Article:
SPECTACULAR SEAS : Sailing, not the dirty water, was finally the focus on troubled Guanabara Bay during a spectacular start to the Olympic regatta on Monday. Windsurfers sped across the waves toward Flamengo Beach in a fresh breeze, against the imposing backdrop of Sugarloaf Mountain. Robert Scheidt won the second race in the Laser class. He’s trying to become the first Olympic sailor and first Brazilian to win six Olympic medals.

WOMEN’S BASKETBALL : Another game, another rout for the U.S. women’s basketball team.

Diana Taurasi scored 13 points and Elena Delle Donne added 12 to help the Americans beat Spain 103-63 in group play Sunday.

The victory was the 43rd consecutive for the U.S. (2-0) in the Olympics. The contest was a rematch of the 2014 world championship gold medal game that the Americans won by 13. While this win wasn’t as easy as the Americans’ 65-point victory over Senegal, the U.S. coasted against Spain (1-1) after the first few minutes.

WOMEN’S TENNIS : One destroyed racket — and one poor set — later, Serena Williams is safely into the third round of the Rio Olympics as she bids for a second consecutive singles gold medal.

The No. 1-seeded American struggled for quite a while before emerging with a 7-6 (5), 6-2 victory over France’s Alize Cornet.

Williams started off by taking the first three games, but then dropped five of the following six. During that troublesome stretch, Williams reacted to losing two games in a row by slamming her equipment against the back of her sideline chair.

WOMEN’S BEACH VOLLEYBALL : Kerri Walsh Jennings and April Ross won their second match of Pool C play, defeating Wang Fan and and Yue Yuan of China, 21-16, 21-9.

The Chinese duo stayed with the Americans for the first half of the first set before the Americans pulled away to improve to 2-0.

Walsh Jennings and Ross play next on Wednesday against Switzerland in pool play.

WOMEN’S VOLLEYBALL : The U.S. rallied from one set down to win 18-25, 25-18, 21-25, 25-20, 15-8 over the Netherlands to improve to 2-0 in Pool B play.

The scrappy Netherlands group already took down medal favorite and third-ranked China in five sets — 25-23, 21-25, 18-25, 25-22, 15-13 — in an upset Saturday.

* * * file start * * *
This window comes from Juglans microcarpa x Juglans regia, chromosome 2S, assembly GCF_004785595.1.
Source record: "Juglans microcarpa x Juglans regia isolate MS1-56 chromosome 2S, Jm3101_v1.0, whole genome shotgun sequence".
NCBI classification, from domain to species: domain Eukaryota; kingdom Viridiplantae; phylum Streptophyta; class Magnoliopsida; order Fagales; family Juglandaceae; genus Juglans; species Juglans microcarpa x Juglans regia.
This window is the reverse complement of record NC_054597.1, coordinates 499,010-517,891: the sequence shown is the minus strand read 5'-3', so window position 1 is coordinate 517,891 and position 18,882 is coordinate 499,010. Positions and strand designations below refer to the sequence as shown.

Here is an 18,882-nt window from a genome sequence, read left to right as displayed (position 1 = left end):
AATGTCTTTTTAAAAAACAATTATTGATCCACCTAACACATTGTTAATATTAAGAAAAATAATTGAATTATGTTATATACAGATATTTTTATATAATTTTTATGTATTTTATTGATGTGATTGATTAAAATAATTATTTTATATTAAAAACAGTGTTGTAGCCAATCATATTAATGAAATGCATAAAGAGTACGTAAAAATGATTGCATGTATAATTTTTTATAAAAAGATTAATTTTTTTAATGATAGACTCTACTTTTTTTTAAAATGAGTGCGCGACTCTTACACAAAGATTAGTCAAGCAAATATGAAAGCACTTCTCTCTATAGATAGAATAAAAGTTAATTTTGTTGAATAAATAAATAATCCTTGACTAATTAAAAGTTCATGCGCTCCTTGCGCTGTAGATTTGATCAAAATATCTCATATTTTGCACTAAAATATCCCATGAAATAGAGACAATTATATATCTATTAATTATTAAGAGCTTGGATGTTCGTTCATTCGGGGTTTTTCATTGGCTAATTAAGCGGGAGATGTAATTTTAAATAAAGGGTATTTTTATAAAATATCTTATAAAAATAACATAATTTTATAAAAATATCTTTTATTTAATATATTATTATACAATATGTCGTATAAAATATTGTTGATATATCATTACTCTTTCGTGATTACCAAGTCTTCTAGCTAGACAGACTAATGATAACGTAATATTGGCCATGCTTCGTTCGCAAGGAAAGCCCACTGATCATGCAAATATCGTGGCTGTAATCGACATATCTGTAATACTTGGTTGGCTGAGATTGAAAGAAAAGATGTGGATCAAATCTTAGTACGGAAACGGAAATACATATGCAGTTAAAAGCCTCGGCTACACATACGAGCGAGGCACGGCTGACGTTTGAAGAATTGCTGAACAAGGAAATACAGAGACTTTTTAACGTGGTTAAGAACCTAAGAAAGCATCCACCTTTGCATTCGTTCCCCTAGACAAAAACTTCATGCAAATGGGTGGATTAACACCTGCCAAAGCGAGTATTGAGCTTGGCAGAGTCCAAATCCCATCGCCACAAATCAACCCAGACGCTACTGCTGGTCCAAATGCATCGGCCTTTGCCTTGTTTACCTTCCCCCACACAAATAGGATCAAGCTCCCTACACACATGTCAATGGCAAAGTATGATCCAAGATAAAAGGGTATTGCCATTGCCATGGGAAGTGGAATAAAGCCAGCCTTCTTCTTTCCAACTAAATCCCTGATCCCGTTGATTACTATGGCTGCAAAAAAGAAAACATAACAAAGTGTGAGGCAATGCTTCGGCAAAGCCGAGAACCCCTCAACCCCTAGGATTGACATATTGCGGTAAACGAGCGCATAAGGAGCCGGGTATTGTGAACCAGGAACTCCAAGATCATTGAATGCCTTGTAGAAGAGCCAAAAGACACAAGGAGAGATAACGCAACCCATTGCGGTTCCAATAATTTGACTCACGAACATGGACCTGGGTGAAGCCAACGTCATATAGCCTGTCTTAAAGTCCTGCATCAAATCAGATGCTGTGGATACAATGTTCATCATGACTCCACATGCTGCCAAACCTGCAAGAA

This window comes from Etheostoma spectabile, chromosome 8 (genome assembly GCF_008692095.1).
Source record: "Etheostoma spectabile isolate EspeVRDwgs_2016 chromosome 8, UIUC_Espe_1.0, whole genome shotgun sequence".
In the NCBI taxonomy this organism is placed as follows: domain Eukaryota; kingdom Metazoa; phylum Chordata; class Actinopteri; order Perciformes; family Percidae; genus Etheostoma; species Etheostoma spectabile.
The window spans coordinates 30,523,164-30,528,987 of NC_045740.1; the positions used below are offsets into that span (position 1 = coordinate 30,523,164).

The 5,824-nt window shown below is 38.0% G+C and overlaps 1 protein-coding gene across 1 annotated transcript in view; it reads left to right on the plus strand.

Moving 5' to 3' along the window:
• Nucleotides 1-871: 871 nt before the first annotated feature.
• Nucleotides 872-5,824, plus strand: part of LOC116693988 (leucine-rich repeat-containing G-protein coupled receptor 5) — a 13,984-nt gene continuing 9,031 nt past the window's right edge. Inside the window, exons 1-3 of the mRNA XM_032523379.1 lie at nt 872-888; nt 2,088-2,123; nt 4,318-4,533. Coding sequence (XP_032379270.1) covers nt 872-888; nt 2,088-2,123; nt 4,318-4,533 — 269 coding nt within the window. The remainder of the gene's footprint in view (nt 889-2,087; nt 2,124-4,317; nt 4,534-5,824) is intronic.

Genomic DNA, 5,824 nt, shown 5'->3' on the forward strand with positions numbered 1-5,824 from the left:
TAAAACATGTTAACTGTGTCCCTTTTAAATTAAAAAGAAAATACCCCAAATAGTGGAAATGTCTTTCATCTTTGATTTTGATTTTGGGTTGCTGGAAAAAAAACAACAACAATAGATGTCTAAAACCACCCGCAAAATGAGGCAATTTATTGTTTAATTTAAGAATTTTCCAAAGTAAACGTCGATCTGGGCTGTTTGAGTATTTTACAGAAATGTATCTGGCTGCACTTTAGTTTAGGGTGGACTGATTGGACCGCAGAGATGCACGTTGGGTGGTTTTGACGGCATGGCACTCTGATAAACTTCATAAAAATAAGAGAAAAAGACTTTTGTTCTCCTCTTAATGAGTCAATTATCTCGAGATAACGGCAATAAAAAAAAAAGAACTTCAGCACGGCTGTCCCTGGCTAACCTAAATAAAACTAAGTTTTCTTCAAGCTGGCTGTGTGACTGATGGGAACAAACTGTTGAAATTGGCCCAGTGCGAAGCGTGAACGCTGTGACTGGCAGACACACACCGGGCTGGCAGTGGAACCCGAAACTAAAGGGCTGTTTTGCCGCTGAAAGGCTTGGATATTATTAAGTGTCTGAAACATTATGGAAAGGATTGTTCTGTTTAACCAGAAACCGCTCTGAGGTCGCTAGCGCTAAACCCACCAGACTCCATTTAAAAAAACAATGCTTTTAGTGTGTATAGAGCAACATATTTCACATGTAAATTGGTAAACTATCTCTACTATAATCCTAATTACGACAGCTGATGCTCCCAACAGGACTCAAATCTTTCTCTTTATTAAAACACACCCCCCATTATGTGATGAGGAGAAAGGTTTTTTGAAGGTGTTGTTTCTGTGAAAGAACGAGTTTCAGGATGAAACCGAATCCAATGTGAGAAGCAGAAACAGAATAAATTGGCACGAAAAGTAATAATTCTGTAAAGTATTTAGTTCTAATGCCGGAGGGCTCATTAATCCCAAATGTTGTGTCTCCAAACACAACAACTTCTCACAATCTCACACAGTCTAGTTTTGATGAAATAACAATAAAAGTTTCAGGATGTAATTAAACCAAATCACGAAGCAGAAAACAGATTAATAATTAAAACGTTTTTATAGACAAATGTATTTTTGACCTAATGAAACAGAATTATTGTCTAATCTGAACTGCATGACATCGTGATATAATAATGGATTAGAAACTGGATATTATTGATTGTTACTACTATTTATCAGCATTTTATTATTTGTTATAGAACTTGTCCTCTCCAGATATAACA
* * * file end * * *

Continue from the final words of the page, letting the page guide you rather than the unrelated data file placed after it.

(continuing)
Dutch captain Maret Balkestein-Grothues had to be helped off midway through the fourth set with a right ankle injury and didn’t return.

MEN’S BOXING : Nico Hernandez of the United States pulled off one of the biggest upsets of the Olympics’ first three days with a unanimous decision over Russia’s Vasilii Egorov, the European champion and runner-up at last year’s world championships.

Hernandez won 29-28 on all three cards, blocking Vasilii’s big shots before countering with his own combinations and body shots. He has won two fights in the first three days and is one win away from a medal.

MEN’S TENNIS : Novak Djokovic’s Rio Olympics are over.

The 12-time major champion lost in doubles along with Serbian teammate Nenad Zimonjic. The two fell 6-4, 6-4 to third-seeded Brazilians Marcelo Melo and Bruno Soares in the second round.

The world’s top-ranked player is still seeking his first Olympic gold.

WOMEN’S FIELD HOCKEY : The U.S. claimed its second straight win against a top-three team in women’s field hockey, beating No. 3 Australia 2-1.

Michelle Vittese and Caitlin van Sickle scored for the Americans, who defeated No. 2 Argentina 2-1 in their Olympic opener on Saturday.

The fifth-ranked Americans, who lead Pool B with six points, moved closer to qualifying for the quarterfinals. The top four teams in each six-team pool advance.

WOMEN’S ROWING : After a day off due to gusty winds, Olympic rowers got back in their boats with the outstanding U.S. women’s eight making a strong debut in Rio.

The Americans qualified for Saturday’s final in 6 minutes, 6.34 seconds, a whopping eight seconds ahead of the Netherlands.

Britain won the second heat in 6:09.52 and is lining up as the strongest candidate to smash the dynasty of the Americans, who’ve won 10 consecutive world and Olympic titles in the event.

MEN’S DIVING : China is 2-for-2 in Olympic diving, as Chen Aisen and Lin Yue dominated men’s 10-meter synchronized platform title with 496.98 points.

Americans David Boudia and Steele Johnson earned silver with 457.11. Tom Daley and Daniel Goodfellow of Britain took bronze with 445.45, rallying from fifth place after the fourth of six rounds.